On May 15, unidentified assailants came on a motorbike and killed two peaceful merchants. On May 17, Ahmadi Abdus Salam was killed in the village called L Plot, in Punjab
By Massimo Introvigne
Two Sikhs shot dead in Peshawar
Bitter Winter (17.05.2022) – https://bit.ly/3x2JzbZ – Two Sikh traders, Ranjit Singh (42) and Kuljeet Singh (38), were peacefully sitting in front of their shops in Peshawar, Khyber Pakhtunkhwa province, on May 15, when two men arrived on a motorbike, opened fire, and killed them.
In September last year, another Sikh shopkeeper had been similarly killed in Peshawar.
In Pakistan, the persecution of the Sikhs starts from statistics. The community reports there can be as many as 50,000 Sikhs in the country. Scholars believe they are around 20,000, but the government maintains they are less than 7,000.
Numbers are dwindling because of a long history of harassment, forced conversion, destruction of places of worship—and homicide.
As usual, Pakistani authorities condemned the double homicide. From Prime Minister Shehbaz Sharif to Khyber Pakhtunkhwa Chief Minister Mahmood Khan, all offered condolences to the Sikh community and promised justice.
However, rarely is justice delivered in these cases. The root cause of the crimes is the activity of Islamic Sunni extremist organizations that regard the Sikhs as dangerous enemies of Islam and disseminate hate speech.
Until these organizations and their campaigns of hate are not stopped, violence against religious minorities cannot but continue.
Abdus Salam was killed in the village called L Plot, in Punjab
The Ahmadis are part of a movement founded within Islam by Mirza Ghulam Ahmad (1835–1908). Conservative Muslims accuse Ahmad of having considered himself a “prophet,” whereas Islam teaches that no prophet can appear after Muhammad. The Ahmadi formula for Ahmad, “at the same time a prophet and a follower of the Holy Prophet [ Muhammad],” is not enough to establish the Ahmadis’ orthodoxy in the eyes of Muslim clerics.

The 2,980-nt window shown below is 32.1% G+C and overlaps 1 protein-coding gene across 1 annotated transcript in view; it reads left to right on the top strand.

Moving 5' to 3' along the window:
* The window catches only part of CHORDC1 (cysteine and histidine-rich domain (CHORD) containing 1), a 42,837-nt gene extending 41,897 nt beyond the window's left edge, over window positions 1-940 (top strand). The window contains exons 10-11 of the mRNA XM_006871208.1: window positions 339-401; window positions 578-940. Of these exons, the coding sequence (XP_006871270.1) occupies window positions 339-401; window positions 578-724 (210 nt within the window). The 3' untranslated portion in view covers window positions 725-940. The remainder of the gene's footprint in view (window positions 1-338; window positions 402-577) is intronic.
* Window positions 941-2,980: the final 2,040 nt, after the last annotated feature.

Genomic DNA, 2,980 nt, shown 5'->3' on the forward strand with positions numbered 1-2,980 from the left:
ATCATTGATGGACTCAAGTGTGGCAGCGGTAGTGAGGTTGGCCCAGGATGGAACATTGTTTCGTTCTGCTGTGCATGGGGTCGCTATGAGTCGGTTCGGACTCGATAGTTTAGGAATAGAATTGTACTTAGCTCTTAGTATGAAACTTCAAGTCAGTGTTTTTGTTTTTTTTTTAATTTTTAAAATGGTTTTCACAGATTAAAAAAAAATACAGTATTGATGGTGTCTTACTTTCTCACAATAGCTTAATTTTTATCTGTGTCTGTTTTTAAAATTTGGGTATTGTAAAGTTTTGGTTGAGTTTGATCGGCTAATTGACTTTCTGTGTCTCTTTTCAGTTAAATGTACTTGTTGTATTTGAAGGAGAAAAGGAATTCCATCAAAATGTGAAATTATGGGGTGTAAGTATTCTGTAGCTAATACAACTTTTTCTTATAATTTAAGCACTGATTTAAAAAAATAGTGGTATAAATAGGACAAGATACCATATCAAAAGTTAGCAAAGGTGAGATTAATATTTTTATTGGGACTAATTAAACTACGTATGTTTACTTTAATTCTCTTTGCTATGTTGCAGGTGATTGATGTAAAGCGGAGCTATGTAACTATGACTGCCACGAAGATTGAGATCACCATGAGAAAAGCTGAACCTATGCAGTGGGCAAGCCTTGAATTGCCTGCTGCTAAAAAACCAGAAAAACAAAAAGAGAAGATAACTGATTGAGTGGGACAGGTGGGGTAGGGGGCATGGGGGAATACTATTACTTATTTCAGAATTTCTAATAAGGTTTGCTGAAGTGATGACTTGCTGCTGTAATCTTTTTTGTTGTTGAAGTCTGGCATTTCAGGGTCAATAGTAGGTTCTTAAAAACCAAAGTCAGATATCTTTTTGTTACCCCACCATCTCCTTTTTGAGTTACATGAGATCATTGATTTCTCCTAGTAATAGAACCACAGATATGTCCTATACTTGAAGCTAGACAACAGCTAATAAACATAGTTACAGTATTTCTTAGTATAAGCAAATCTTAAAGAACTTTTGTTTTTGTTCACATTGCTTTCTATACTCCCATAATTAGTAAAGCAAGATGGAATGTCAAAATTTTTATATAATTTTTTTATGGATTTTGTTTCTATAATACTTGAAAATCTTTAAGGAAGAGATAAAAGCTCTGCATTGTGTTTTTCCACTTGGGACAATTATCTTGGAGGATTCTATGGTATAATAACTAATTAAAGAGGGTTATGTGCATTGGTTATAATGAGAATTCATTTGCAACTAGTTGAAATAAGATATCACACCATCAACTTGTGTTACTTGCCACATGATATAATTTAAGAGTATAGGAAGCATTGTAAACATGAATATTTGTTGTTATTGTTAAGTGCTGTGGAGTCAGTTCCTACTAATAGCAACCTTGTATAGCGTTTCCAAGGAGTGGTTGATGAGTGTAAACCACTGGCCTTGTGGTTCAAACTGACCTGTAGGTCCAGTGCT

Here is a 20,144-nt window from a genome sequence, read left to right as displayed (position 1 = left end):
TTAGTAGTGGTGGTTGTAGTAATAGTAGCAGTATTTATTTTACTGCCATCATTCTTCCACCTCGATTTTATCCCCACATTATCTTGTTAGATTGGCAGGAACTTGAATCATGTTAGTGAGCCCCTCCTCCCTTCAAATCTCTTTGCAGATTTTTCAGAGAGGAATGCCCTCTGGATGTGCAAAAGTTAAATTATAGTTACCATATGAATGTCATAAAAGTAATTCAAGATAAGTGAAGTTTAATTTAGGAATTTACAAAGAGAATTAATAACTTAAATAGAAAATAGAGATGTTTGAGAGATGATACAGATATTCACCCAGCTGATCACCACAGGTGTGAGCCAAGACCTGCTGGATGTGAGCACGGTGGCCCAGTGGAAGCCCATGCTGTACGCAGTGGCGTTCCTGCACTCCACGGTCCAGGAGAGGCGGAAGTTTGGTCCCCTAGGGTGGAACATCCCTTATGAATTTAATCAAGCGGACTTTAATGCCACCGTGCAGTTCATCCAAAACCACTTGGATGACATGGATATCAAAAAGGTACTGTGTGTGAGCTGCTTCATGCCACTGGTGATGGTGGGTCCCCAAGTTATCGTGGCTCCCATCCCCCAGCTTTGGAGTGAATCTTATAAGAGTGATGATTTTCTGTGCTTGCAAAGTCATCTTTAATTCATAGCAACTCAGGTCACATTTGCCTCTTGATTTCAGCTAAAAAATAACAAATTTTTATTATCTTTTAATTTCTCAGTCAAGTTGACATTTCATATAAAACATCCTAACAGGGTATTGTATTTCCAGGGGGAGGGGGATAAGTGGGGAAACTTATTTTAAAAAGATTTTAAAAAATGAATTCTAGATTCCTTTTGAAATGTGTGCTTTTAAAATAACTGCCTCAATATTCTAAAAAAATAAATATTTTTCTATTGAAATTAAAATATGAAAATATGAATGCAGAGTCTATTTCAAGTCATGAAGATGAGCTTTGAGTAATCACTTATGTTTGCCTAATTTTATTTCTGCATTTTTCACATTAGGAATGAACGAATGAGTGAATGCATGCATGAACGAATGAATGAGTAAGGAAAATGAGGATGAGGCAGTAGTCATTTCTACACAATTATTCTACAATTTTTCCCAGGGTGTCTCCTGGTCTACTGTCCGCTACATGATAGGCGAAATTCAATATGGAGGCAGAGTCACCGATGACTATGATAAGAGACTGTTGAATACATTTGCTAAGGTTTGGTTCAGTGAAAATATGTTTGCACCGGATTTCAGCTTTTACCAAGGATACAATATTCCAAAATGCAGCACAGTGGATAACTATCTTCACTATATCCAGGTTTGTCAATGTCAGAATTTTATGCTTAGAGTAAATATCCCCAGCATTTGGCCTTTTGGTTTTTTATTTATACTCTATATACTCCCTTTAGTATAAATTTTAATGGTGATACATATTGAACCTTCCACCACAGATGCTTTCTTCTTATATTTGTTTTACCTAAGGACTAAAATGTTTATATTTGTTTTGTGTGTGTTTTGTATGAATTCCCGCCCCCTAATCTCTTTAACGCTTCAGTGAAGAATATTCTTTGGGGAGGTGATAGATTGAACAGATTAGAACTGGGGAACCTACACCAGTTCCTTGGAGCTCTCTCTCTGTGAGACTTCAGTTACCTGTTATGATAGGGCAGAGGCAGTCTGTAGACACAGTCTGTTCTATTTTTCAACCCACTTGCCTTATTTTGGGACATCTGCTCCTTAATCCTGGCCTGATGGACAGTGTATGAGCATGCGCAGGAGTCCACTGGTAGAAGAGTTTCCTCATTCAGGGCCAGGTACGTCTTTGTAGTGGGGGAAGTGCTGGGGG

This is not a theological dispute only, and the hatred disseminated against the Ahmadis by both Muslim radicals and the Pakistani government itself continues to kill.
On May 17, at 5:45 pm, an Ahmadi called Abdus Salam, son of Munawar Ahmed, left his home in the village called L Plot in the District of Okara, Punjab. A young boy, Ali Raza alias Mulazam Hussain, son of Badhir Ahmer, suddenly attacked him and stabbed him to death.
The young boy is a student at the local madrassa. He had no personal quarrel with Abdus Salam, and the only explanation for the crime is that it was motivated by sectarian hatred against the Ahmadis. The assassin has left the village and, at the time of this writing, is still at large.
Abdus Salam leaves behind a widow, two young boys of 6 and 4, and a baby girl of one and a half year. It is the last victim of a cruel and senseless war.
Photo : Protest march after the homicides in Peshawar. From Twitter.
Massimo Introvigne (born June 14, 1955 in Rome) is an Italian sociologist of religions. He is the founder and managing director of the Center for Studies on New Religions (CESNUR), an international network of scholars who study new religious movements. Introvigne is the author of some 70 books and more than 100 articles in the field of sociology of religion. He was the main author of the Enciclopedia delle religioni in Italia (Encyclopedia of Religions in Italy). He is a member of the editorial board for the Interdisciplinary Journal of Research on Religion and of the executive board of University of California Press’ Nova Religio. From January 5 to December 31, 2011, he has served as the “Representative on combating racism, xenophobia and discrimination, with a special focus on discrimination against Christians and members of other religions” of the Organization for Security and Co-operation in Europe (OSCE). From 2012 to 2015 he served as chairperson of the Observatory of Religious Liberty, instituted by the Italian Ministry of Foreign Affairs in order to monitor problems of religious liberty on a worldwide scale.